A New Dawn Rises in Montenegro
The “Democratic Party of Socialists” just lost its first election in Montenegro since the end of communism, heralding an exciting new era of democracy in this tiny Balkan country where such a concept has long laid dormant under the heavy-handed rule of Milo Djukanovic, who had up until this point run his state like a criminal enterprise with the full support of the West due to his role in carrying out a slow-motion Serbocide there.
Djukanovic Gets Dumped
“It’s always darkest before the dawn”, as the saying goes, and in few places anywhere in the world has this been truer in recent times than in the tiny Balkan country of Montenegro where the “Democratic Party of Socialists” (DPS) just lost its first election since the end of communism. Milo Djukanovic had hitherto run his state as a criminal enterprise with the full support of the West because of the splinter role that he played in helping to dissolve the former Yugoslavia. Under his heavy-handed rule, the authorities promoted the theory that the Montenegrin identity is separate from the Serbian one, which is basically the same as claiming that Appalachians aren’t the same as Americans but then using that as a separatist pretext. Djukanovic eventually succeeded in having Montenegro secede from Serbia in 2006 in a referendum that some observers regarded as fraudulent considering his reputation for foul play, after which he subsequently pushed to have it join NATO in 2017. The year prior, he accused Russia of orchestrating a failed coup attempt against him. All of these factors contributed to rising discontent against him, but it was this self-proclaimed “non-believer’s” recent war against the Serbian Orthodox Church which was the final straw that pushed his already abused people into open revolt.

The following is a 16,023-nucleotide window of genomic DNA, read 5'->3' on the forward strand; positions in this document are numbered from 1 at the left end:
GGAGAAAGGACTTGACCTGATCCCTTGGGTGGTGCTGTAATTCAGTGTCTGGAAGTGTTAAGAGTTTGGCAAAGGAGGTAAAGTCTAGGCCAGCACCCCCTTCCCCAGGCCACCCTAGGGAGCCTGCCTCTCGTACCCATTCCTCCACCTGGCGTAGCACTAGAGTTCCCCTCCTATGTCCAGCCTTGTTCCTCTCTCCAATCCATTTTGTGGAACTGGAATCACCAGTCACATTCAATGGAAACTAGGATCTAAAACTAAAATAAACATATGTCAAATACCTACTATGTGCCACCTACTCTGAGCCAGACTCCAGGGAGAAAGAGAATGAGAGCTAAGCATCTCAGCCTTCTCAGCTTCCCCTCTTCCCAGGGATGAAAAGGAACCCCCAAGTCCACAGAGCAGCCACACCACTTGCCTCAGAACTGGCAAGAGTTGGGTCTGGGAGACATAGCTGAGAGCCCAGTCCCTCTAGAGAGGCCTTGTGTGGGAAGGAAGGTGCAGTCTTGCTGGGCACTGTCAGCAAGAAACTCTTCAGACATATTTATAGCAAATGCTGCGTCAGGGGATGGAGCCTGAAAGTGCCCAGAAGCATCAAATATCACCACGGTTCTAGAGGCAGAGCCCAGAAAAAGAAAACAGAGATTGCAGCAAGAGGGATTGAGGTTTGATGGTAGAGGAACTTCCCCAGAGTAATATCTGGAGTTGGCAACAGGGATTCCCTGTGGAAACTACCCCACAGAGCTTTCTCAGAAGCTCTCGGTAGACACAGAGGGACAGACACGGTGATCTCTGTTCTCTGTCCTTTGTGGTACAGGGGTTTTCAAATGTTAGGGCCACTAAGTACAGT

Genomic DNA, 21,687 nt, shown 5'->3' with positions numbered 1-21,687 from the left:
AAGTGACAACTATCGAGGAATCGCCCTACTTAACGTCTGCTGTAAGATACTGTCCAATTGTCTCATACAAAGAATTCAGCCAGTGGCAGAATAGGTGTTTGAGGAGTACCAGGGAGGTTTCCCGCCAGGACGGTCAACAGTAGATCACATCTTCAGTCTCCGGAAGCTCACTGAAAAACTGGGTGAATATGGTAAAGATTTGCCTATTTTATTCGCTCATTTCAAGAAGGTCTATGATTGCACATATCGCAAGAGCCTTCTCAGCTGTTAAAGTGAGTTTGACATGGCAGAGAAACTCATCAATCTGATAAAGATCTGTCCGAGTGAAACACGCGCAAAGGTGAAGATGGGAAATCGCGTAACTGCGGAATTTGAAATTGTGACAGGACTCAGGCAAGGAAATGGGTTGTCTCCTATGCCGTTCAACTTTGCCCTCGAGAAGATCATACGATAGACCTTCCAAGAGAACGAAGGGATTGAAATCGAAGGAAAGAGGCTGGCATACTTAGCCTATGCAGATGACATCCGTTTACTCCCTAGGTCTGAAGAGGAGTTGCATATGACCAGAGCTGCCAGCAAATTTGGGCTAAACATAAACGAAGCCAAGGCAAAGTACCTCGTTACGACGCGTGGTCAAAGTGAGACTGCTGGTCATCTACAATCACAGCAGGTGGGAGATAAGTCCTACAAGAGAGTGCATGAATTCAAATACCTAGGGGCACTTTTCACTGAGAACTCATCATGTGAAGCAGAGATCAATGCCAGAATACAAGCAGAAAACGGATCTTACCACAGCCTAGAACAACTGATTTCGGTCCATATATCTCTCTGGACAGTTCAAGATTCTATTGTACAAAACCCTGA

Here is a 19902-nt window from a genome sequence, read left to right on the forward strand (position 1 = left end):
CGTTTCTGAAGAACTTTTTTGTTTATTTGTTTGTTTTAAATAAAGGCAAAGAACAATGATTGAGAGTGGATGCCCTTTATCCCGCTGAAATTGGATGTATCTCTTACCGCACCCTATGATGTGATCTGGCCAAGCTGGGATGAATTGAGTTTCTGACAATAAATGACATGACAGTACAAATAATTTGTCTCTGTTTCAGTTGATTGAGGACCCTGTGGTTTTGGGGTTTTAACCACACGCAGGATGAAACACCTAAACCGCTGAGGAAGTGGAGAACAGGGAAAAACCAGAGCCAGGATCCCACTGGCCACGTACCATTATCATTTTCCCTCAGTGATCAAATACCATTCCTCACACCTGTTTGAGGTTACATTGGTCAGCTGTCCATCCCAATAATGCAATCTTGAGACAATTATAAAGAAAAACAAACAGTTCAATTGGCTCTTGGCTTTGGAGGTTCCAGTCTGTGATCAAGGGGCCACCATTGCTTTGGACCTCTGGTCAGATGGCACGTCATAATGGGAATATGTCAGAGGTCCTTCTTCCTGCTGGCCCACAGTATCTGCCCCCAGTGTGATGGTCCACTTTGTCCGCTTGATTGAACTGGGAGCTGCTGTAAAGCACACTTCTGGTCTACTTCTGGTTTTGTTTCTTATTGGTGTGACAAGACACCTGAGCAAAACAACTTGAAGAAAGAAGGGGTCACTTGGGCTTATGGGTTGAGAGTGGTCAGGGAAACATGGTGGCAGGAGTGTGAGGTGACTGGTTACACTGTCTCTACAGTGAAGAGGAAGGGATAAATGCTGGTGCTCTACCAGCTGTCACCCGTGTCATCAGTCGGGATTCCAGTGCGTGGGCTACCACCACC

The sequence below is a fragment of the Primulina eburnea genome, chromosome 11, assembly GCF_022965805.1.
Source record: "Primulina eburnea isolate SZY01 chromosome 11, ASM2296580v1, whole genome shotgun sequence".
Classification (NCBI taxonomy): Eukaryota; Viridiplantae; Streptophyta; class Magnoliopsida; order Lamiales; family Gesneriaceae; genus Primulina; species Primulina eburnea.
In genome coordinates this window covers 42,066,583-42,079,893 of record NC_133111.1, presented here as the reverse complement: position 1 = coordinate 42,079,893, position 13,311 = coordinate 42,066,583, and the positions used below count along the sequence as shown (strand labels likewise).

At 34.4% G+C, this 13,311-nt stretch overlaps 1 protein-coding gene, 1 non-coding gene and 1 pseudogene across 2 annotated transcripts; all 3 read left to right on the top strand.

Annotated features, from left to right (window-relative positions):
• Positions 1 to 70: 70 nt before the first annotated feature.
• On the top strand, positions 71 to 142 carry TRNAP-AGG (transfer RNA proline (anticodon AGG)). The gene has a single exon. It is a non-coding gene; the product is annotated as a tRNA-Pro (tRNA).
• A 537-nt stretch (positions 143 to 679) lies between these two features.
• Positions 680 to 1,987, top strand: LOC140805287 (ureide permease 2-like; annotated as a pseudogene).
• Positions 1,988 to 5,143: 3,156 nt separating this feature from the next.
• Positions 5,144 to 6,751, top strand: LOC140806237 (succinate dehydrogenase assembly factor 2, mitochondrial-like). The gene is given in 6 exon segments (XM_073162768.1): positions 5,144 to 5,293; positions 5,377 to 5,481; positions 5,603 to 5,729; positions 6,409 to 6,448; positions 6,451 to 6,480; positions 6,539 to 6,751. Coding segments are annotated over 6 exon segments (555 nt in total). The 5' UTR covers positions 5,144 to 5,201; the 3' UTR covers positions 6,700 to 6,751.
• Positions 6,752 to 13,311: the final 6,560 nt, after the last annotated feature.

The Atheist-Communist War On The Serbian Orthodox Church